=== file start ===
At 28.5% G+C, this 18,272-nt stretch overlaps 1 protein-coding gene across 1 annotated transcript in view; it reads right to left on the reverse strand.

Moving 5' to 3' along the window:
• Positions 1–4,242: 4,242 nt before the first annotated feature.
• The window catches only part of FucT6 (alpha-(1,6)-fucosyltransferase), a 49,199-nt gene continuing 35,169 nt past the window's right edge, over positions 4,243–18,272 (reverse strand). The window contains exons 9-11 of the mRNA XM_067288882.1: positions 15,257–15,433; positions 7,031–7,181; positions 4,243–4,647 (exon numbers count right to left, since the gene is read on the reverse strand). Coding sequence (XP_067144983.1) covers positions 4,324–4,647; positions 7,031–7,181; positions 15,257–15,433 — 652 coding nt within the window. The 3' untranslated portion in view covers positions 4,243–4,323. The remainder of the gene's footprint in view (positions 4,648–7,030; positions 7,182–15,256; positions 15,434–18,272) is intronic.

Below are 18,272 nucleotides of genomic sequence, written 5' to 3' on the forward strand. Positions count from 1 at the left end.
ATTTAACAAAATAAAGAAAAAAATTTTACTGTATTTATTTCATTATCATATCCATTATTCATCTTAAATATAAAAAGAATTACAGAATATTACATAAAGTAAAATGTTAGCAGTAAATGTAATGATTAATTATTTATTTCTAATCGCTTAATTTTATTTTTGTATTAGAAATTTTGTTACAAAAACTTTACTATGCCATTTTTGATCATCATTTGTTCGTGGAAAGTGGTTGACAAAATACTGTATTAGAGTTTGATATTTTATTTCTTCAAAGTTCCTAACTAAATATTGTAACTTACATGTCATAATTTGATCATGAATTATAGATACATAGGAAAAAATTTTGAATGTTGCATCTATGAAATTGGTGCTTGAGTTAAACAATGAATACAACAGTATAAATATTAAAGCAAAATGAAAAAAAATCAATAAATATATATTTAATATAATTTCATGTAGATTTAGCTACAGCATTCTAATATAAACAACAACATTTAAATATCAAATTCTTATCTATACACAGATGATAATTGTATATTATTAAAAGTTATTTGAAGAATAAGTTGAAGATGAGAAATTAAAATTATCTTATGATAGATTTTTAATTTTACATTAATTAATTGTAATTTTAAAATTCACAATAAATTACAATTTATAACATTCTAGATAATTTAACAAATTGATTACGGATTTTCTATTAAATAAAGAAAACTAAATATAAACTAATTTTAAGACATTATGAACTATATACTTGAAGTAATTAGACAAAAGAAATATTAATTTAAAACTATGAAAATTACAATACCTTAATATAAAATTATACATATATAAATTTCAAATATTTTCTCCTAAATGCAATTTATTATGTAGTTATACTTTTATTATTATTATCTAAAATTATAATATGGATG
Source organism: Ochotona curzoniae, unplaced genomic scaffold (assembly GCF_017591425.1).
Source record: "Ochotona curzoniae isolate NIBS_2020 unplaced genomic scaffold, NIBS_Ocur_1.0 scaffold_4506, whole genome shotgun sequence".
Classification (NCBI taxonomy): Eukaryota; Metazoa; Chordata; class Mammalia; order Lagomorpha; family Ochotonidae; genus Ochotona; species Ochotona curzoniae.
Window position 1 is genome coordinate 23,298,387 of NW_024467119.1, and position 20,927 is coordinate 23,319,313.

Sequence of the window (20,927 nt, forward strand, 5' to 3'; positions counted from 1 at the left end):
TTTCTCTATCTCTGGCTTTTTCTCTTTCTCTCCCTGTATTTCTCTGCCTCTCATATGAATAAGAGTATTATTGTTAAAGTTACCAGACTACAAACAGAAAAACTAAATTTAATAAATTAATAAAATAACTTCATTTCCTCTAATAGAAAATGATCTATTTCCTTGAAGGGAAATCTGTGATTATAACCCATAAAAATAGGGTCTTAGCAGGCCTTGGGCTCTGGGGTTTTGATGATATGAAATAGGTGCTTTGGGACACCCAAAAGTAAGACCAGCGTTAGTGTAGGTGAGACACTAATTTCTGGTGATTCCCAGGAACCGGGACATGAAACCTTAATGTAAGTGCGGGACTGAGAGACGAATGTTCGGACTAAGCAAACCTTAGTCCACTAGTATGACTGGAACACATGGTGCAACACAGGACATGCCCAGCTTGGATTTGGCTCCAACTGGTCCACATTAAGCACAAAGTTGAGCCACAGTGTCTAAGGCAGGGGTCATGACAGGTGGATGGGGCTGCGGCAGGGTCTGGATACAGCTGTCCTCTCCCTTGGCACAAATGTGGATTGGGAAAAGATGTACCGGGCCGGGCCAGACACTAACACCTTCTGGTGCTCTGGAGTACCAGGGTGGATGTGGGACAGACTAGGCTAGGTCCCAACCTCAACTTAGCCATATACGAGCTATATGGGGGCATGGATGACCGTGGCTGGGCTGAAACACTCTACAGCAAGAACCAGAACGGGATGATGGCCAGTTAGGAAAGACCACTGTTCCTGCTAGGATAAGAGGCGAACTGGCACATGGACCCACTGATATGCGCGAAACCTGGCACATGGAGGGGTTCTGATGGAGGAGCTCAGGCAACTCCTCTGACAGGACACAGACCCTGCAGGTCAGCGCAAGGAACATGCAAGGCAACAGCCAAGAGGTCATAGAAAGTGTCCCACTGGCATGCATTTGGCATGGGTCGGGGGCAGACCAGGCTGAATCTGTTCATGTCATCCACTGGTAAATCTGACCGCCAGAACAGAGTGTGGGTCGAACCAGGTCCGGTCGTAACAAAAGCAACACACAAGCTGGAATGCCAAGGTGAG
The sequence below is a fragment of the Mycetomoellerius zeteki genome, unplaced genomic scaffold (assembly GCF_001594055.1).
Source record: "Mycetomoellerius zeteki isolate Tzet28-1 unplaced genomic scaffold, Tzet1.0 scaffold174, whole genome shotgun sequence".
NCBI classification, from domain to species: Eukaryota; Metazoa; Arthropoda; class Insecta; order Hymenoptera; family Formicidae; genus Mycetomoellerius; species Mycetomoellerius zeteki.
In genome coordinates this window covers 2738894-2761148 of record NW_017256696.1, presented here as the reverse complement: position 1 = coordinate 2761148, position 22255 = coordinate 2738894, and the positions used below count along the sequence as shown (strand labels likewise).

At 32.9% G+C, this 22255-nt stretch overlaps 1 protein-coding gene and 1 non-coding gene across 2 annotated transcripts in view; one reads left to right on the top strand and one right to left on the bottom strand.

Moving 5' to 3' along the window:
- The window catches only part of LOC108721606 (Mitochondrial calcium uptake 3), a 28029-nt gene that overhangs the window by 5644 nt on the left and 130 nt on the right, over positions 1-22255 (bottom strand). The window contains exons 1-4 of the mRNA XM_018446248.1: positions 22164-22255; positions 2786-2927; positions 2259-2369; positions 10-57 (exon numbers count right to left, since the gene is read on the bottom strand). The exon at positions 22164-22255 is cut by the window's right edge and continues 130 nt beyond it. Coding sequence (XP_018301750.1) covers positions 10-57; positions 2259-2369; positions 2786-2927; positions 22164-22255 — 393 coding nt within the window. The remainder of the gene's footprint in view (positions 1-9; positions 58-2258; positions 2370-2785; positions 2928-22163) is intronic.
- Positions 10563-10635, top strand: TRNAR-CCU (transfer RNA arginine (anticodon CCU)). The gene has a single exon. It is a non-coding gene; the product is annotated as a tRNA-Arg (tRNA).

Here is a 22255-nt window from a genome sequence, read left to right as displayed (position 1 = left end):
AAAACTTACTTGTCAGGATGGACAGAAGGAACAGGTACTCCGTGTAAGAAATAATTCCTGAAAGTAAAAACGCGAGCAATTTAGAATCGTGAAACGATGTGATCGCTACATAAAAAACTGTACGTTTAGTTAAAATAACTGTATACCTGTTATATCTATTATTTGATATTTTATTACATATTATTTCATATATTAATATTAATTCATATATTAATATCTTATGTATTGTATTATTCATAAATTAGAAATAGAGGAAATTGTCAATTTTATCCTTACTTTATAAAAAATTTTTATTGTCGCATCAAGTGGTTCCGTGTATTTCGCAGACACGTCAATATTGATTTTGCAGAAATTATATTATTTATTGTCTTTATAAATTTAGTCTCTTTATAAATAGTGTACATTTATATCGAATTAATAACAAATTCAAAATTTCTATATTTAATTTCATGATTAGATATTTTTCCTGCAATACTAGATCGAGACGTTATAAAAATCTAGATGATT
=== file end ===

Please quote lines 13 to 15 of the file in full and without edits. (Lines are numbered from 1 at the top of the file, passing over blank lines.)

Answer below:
The sequence below is a fragment of the Mycetomoellerius zeteki genome, unplaced genomic scaffold (assembly GCF_001594055.1).
Source record: "Mycetomoellerius zeteki isolate Tzet28-1 unplaced genomic scaffold, Tzet1.0 scaffold174, whole genome shotgun sequence".
NCBI classification, from domain to species: Eukaryota; Metazoa; Arthropoda; class Insecta; order Hymenoptera; family Formicidae; genus Mycetomoellerius; species Mycetomoellerius zeteki.